Relationships are hard. Breakups are harder. At some point, we all go through it and, eventually, we all get through it. Though it's true time heals all wounds, instead of allowing a breakup to affect you for months, years or even decades, choose to flourish in spite of it.
I recently saw an ex after several months of sporadic communication. I was reluctant to do it, but I knew he'd offer to pay for a drink. So I thought: at least there's a drunken stupor in store for me where I'll probably relay to him how much better off I am! So fine, I'll go.
Alright ladies! The secret to getting the fellas interested and then creeped out and then interested again in less than 24 hours is in. And I've got it down to a science.
I mean, really, what woman is going to be good enough for my son? And if there is such a woman, is she going to love him as unconditionally as I do? I shudder at the thought, which is crazy, because I'm trying to put a nice gentleman into the world, not a neurotic momma's boy.
In the last month, on separate occasions, people have referred to my Girlfriend Mom daughter as my "friend." The implication, as I internalized it, being that she was no longer my GM daughter because I was no longer her Girlfriend Mom because of a certain break-up.
Don't expect your partner to read your mind, or to bring you breakfast in bed, or to offer to wash the dishes. It's not going to happen. You can't expect anything from anyone -- you have to make your desires known.
But there is some link, at least for me, between a happy home life and being a slug about everything else. That Josh loves me can't be the reason I love myself. That he thinks I am smart, competent and worthy can't be the reason I believe those things. It has to come from me.
May I introduce to you: The "boyf." Simple, just like the name. It isn't for everyone, and it is crucial to keep the communication open about the situation to avoid broken hearts (or windows) on either side.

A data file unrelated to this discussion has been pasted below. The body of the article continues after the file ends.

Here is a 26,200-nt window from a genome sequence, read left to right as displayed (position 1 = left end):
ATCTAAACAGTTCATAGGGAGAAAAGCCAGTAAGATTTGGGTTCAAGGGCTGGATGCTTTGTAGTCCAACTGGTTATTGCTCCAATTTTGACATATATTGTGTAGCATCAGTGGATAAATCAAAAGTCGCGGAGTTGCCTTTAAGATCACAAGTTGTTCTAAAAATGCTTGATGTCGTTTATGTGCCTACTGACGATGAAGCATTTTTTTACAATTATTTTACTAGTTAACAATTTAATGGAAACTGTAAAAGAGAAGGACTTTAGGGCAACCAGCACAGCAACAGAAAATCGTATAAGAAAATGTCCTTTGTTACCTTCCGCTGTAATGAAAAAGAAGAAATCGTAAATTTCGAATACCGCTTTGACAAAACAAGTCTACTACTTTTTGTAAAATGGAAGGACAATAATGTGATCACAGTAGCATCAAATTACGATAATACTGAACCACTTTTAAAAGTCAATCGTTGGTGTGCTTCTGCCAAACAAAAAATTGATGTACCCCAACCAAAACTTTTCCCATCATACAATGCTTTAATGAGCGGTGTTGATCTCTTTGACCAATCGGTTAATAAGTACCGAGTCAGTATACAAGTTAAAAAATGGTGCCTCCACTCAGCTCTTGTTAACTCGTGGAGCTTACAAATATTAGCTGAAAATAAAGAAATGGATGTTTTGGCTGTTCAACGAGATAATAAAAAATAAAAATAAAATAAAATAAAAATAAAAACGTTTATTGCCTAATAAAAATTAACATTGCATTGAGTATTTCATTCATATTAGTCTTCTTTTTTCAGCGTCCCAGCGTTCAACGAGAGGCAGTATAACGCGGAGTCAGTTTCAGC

Breaking off a relationship is a giant suck sandwich with a nightmare filling of pain, guilt, fear, rejection, remorse, pity and self-loathing.
I've had some very good people pass through my life. Their names won't be important to you, but the part they played when they were with me is something worth sharing.
I used to think that being in love meant you'd do everything possible to claim another person as your own and that seeing them with other people was supposed to make you a walking disaster.
Am I moving too fast? Sending the wrong signals? Missing out on the joys of being single and independent? Am I going to hate him, or worse, will he hate me?
If you are willing to look beyond the dating norms you've set for yourself, who knows what happy ending you might find? Welcome the unknown, and see who comes your way.
I thought I couldn't be me without him. I thought I couldn't be me without someone else. What I didn't understand was that I shouldn't have to be someone's girlfriend to be "someone" to myself.
Whether your relationship ended six days ago or six months ago, now's the time to break out of your brooding cycle and break through to the life (and the guy) you desire.
I watched his world get smaller and smaller as my horizons grew broader and broader until the vision of "us" made no sense at all. And yet, I still harbored a creeping feeling we would sort it all out.